Our district lobbying effort has remained the same, exemplified by our shift from emphasizing the effects of cuts to promoting what we estimate is a good budget proposal as put forth in Assembly Bill 1781.

The LAUSD Government Relations Update continues with extensive federal updates, Sacramento news and upcoming events.

HIGHLIGHTS, LOWLIGHTS & THE NEWS THAT DOESN'T FIT: The Rest of the Stories from Other Sources
Los Angeles Daily News, CA - Aug 1, 2008
By George B. Sánchez, Staff Writer After long negotiations, last-minute changes and criticism from members of its own bond oversight committee, the Los Angeles Unified School District board unanimously decided Thursday to put a $7 billion bond measure ...

Civil-rights attorney Connie Rice, who chairs the bond oversight committee: "The way this bond has been teed up borders on incompetence," the wording of previous bonds was not changed just before the vote and neither was the bond amount doubled without discussion, she said. The oversight committee recommended the bond measure a 7-3 advisory vote, with Rice among the dissenters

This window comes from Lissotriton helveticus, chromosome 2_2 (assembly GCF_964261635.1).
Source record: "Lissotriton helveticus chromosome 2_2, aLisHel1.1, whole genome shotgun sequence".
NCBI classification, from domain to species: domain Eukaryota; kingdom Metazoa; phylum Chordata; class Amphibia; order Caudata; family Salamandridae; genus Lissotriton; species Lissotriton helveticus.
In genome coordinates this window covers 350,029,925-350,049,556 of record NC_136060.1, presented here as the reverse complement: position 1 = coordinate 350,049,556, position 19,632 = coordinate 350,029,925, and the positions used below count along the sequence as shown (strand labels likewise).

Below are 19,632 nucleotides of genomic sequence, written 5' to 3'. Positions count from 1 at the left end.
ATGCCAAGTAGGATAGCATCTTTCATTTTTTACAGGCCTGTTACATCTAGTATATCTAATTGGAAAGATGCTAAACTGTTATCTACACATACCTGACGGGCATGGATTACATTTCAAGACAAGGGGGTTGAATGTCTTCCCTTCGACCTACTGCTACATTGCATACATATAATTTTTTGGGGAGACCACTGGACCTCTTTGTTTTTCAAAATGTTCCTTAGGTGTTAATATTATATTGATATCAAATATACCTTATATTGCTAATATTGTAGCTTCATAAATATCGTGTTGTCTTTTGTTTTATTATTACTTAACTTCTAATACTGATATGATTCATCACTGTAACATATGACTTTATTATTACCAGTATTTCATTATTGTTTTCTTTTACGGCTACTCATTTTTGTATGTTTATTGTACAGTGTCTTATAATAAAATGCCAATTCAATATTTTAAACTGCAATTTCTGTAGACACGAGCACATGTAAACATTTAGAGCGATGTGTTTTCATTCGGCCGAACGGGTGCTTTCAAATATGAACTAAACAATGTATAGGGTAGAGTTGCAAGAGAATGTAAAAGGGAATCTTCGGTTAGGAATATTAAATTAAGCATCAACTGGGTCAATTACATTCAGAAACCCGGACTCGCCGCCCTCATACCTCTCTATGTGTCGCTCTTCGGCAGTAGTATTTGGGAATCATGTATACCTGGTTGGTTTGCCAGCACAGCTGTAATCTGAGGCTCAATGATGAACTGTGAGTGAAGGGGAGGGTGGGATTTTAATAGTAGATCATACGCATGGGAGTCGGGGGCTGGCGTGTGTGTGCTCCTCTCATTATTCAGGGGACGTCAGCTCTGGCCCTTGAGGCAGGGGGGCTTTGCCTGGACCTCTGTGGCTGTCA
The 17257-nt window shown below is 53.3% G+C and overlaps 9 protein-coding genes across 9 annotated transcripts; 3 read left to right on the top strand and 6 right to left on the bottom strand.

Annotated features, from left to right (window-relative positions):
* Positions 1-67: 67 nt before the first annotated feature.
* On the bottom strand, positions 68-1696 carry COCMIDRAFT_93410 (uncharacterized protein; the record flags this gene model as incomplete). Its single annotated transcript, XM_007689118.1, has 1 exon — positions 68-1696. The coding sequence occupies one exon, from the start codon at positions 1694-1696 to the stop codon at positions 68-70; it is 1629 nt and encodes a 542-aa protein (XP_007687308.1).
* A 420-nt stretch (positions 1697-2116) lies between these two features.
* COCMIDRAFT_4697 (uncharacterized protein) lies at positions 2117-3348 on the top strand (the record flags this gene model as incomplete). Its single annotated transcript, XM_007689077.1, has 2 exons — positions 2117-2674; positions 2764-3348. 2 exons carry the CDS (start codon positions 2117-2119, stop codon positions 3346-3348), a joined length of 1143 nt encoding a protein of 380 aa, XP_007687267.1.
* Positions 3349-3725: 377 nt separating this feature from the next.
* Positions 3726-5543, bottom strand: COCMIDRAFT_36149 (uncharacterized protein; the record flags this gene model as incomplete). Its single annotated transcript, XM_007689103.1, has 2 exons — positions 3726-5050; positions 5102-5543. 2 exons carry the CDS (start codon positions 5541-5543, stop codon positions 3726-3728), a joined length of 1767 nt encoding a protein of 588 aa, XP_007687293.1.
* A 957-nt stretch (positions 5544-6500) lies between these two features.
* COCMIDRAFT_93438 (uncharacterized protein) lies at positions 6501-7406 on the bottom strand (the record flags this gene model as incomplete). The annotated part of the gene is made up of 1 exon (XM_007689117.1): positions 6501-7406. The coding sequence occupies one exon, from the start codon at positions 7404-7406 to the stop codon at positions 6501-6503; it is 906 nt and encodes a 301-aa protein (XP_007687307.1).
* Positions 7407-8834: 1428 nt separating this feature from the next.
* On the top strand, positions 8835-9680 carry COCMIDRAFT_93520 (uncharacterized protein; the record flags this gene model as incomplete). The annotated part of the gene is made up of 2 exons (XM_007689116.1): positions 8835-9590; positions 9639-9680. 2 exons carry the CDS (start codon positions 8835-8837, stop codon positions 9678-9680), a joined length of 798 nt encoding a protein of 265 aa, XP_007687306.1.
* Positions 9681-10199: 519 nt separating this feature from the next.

Oversight committee vice chairman Scott Folsom had supported the measure a few days earlier. But then it doubled in size, and he also became concerned about building-safety standards for charter schools. "It was hurried," Folsom said. "Two weeks ago, we were talking about a well-thought, $3.2 billion bond. In the last 10 days, with pressure from the charter school community, the mayor and Eli Broad, it doubled."

Los Angeles Times, CA - Aug 1, 2008
From four previous bonds, the Los Angeles Unified School District already has enough money to allow every student to attend a neighborhood school on a traditional, two-semester schedule -- the main goal for those earlier measures.

LAUSD Selects UCLA to Operate Pilot School - from the UCLA Office of Media Relations
7/31 - La Opinión and the Korea Daily report today on a partnership between the UCLA Graduate School of Education & Information Studies, the Los Angeles Unified School District and several community-based organizations to enhance equity in K–12 education through the Bruin Community School, the first of the district's pilot schools at the former Ambassador Hotel site. KABC-Channel 7, KMEX-Channel 34, KFWB-980 AM and KABC-790 AM reported the story Wednesday. Chancellor Gene Block is quoted in La Opinión.